This morning I got up early, made my coffee, checked the news (yikes) and, for some reason, thought about gratitude. I mean, there is the war in Ukraine and gas has reached prices that make really make one contemplate how badly one needs to use their car. Inflation is ramping up and set to snowball. Things are so bad people have finally just decided to no longer make a big deal out of Covid. So, what reason do I have to be grateful? Well, my family and I are healthy. I have a job and the means to feed, clothe and educate my children… you get the idea…But this morning I thought about something I haven’t thought about in a longish time. Man, it’s great to not be hungover on a Saturday morning and know that I won’t be hungover tomorrow or the day after that. This is, in fact, a gross understatement. If you have never suffered a hangover, allow me to explain:
In theory, people drink too much to “let their hair down”, to party, to briefly liberate themselves from their fears and anxieties. Well, ain’t nothing in life for free. So, genius, you wanted to use a substance to feel better and ease your anxieties? Well, that will work briefly, but let’s not forget Newton’s Third Law: For every action, there is an equal and opposite reaction. Therefore, what you will experience when you wake up (possibly in your bed or somebody else’s, or in a hedge somewhere) is concentrated physical pain and anxiety (aka “hangxiety”). The pendulum’s gotta swing, baby, so buckle up, it’s going to be a bumpy ride.
Of course, there is the all time best description of a hangover in Kingsley Amis’ book “Lucky Jim”. This passage is to hangovers what Hamlet’s soliloquy is to existential dread:
“Dixon was alive again. Consciousness was upon him before he could get out of the way; not for him the slow, gracious wandering from the halls of sleep, but a summary, forcible ejection. He lay sprawled, too wicked to move, spewed up like a broken spider-crab on the tarry shingle of the morning. The light did him harm, but not as much as looking at things did; he resolved, having done it once, never to move his eyeballs again. A dusty thudding in his head made the scene before him beat like a pulse. His mouth has been used as a latrine by some small creature of the night, and then as its mausoleum. During the night, too, he’d somehow been on a cross-country run and then been expertly beaten up by a secret police. He felt bad.”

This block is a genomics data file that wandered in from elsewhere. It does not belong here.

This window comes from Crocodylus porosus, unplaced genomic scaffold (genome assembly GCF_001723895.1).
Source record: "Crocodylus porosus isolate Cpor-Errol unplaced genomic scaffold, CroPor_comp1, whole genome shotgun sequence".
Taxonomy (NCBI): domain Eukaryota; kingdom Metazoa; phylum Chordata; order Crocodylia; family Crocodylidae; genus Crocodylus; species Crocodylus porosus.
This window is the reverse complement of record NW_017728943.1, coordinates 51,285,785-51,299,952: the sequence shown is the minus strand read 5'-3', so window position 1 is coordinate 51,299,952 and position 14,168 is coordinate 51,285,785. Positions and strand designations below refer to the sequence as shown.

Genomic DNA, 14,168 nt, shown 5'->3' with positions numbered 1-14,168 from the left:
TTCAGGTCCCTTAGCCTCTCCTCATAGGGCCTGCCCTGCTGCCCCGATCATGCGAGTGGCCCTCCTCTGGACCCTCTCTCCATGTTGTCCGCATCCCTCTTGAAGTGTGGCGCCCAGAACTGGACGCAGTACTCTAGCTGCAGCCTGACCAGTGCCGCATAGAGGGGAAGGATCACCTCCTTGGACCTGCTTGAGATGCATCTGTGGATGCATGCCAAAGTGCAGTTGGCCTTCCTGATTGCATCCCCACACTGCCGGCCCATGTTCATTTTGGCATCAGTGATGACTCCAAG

When I used to binge drink, my life was a constant cycle of damage control. The upside of drinking too much, it seemed, was “fun”?!?! The downsides were, let’s see, possible physical injury, blackouts, engaging in stupid, dangerous and/or embarrassing behavior, damage to reputation, financial costs (I’m not just referring to the cost of alcohol), and of course, the hangover itself. Pro tip; If you drink so much that you black out, people love, and I mean love, to tell you in excruciating detail what an ass you made of yourself the night before. Let them. They are not doing it for the right reasons, but it’s unintentionally in your best interest.
In light of everything I just said, I don’t how or why it took so long it took me so long to get off the hangover merry go round. It was excruciatingly awful. Look, if you want to have a few beers or glasses of wine, be my guest. If, however, you are binge drinking and constantly walking up hungover, I can save you some valuable time. It’s not “fun”, it’s not enhancing your life. It’s like gambling, you will never “beat the house”. It is not, and will never be, worth it.
So, yes, I am grateful this morning to wake this morning, healthy and feeling good about myself. I’m grateful that I stopped doing something that made me miserable. I’m grateful that I didn’t wake up this morning, using a slice of pizza as a pillow and peeling my tongue off the roof of my mouth. It’s the little things, y’all .